Poor Oral Health In Children: Myths vs. Reality
Your child has a cavity in a baby tooth, so what? The baby tooth will fall out soon anyway, right? While this may be true depending on your child’s age, decay can cause more problems than you may realize. The mouth is a gateway to the rest of your body and if you’re not careful, you may let something in that you don’t want.
Most people know that if you or your child has a toothache, you should see a dentist but most people forget is that a dentist is your doctor, too.
As a doctor, your dentist is concerned with your overall health and wellbeing. If you aren’t feeling well, the health and hygiene of your mouth can be related to a series of larger health concerns such as:
• Heart Disease – bacteria can travel through the bloodstream to the heart
• Pneumonia and Respiratory Infections – bacteria can be pulled into the lungs
• Diabetes – gum disease increases difficulty to control blood sugar levels
• Obesity – periodontal disease or tooth loss has been linked with obesity
• Osteoporosis – bone loss and tooth loss can be signs of osteoporosis and some medications for osteoporosis also have a small risk of causing jawbone damage
• High Blood Pressure – gum infection and inflammation worsen blood pressure and can interfere with hypertension treatment
• Pregnancy and Birth Complications – periodontitis has been linked to premature births and low birth weights
• HIV/AIDs – mucosal lesions are commons signs of HIV/AIDS
Protecting your child’s baby teeth and instilling good oral hygiene habits early will lay the groundwork for healthy adult teeth and strong hygiene habits into adulthood. Teach your children the importance of oral/dental care, because before too long, they will grow into young adults who will be responsible for their own health and wellbeing.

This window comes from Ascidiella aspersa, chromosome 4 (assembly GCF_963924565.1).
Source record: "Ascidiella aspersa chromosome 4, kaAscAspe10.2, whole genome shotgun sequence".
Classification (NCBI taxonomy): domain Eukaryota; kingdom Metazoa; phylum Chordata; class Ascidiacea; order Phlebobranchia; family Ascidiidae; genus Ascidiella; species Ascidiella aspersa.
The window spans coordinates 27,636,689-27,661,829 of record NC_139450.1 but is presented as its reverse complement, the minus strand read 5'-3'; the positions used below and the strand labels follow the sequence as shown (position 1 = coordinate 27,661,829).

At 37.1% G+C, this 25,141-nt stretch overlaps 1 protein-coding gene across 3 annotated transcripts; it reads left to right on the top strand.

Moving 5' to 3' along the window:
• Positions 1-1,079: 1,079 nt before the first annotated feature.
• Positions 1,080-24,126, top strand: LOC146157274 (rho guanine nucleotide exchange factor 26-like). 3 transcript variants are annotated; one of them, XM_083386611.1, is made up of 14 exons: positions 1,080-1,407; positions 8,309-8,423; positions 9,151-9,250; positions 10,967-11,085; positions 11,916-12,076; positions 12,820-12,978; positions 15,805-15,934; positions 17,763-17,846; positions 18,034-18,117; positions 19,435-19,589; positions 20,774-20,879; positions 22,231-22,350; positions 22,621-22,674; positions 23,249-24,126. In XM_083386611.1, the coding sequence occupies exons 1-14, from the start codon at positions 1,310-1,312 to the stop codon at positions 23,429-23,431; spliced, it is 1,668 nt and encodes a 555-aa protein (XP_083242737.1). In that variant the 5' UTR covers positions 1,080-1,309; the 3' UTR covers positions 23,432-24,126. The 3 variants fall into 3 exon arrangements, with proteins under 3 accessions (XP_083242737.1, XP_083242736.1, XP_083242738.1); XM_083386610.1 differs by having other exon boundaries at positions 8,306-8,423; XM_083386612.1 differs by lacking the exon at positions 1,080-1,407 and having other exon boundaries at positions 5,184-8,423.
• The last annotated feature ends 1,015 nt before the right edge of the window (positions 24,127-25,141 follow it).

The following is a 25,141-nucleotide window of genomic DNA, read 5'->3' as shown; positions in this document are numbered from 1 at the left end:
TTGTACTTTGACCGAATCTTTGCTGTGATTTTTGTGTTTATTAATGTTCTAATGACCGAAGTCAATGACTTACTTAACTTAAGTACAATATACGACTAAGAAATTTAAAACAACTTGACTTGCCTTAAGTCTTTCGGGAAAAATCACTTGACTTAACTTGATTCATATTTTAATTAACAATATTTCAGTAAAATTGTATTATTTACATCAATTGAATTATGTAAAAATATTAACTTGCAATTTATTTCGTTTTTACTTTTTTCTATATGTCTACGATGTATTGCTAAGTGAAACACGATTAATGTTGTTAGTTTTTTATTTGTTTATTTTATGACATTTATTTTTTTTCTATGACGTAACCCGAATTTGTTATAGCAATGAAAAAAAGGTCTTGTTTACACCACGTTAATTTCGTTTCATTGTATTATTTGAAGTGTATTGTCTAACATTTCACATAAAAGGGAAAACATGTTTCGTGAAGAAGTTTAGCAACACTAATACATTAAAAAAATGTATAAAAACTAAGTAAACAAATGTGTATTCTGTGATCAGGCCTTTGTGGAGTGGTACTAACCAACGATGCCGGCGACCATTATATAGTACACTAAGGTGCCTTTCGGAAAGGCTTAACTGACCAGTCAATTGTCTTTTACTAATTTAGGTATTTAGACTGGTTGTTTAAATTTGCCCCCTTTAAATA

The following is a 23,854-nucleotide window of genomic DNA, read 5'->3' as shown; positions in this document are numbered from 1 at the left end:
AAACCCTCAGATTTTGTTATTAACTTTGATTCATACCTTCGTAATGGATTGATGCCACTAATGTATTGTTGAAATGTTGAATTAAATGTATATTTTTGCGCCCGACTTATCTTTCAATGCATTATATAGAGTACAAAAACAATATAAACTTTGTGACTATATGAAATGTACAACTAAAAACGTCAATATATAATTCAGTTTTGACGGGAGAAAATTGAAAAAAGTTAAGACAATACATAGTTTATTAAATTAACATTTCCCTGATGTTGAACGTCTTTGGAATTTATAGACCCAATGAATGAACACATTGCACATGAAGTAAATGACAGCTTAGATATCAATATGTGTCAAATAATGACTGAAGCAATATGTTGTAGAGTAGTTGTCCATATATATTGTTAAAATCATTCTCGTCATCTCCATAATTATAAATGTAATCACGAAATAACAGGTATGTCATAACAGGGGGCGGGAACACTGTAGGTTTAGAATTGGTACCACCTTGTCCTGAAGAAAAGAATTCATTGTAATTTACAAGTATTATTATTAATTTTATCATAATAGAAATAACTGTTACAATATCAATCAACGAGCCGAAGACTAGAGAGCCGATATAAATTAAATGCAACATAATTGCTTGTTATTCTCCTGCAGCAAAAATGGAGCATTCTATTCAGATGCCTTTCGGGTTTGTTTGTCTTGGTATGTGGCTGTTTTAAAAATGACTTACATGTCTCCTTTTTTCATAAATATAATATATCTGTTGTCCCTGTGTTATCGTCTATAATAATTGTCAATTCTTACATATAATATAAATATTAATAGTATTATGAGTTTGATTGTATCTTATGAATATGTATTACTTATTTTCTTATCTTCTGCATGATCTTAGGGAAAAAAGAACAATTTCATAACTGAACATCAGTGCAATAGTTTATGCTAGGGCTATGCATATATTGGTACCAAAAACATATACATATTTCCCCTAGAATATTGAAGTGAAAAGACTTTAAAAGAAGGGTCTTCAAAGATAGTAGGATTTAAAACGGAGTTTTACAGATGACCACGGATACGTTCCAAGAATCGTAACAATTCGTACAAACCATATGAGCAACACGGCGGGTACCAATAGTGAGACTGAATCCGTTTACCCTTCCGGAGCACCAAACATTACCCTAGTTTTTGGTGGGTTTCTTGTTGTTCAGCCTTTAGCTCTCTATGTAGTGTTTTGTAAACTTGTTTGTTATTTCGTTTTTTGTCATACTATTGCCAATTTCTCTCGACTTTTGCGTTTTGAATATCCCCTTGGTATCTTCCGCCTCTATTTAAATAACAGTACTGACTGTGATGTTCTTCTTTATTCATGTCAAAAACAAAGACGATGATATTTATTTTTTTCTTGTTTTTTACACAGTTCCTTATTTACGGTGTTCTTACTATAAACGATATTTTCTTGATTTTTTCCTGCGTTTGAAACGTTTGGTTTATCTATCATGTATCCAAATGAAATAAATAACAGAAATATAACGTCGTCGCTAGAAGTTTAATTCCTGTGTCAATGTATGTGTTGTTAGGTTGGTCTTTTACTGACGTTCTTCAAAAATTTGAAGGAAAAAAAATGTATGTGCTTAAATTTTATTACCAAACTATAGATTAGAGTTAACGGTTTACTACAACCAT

How can I practice good oral health with my kids?
• General health
• Brush twice a day
• Floss daily
• Use a mouth rinse
• Eat a healthy diet and limit sugar intake
• Replace toothbrushes every three months or sooner if the bristles are frayed or you’ve been sick
• See a dentist regularly every six months or as directed based on your specific case
• Drink water with fluoride to strengthen baby teeth
• Help kiddos brush until they are about nine years old
• Seal groovy teeth to prevent food from sitting in them
Pregnant and nursing women with babies also have special oral health concerns, and specific recommendations for maintaining good oral hygiene.
Pregnant and nursing women
• See your dentist in your second trimester before it becomes too uncomfortable to sit in the dental chair and get all preventive care completed.
• Pregnancy and breastfeeding hormones can impact gum health, be sure to brush and floss regularly
• Wipe gums twice a day with a clean cloth
• Avoid giving baby a bottle with milk or juice at night
• When teeth start coming in, start brushing
• First dental visit by first birthday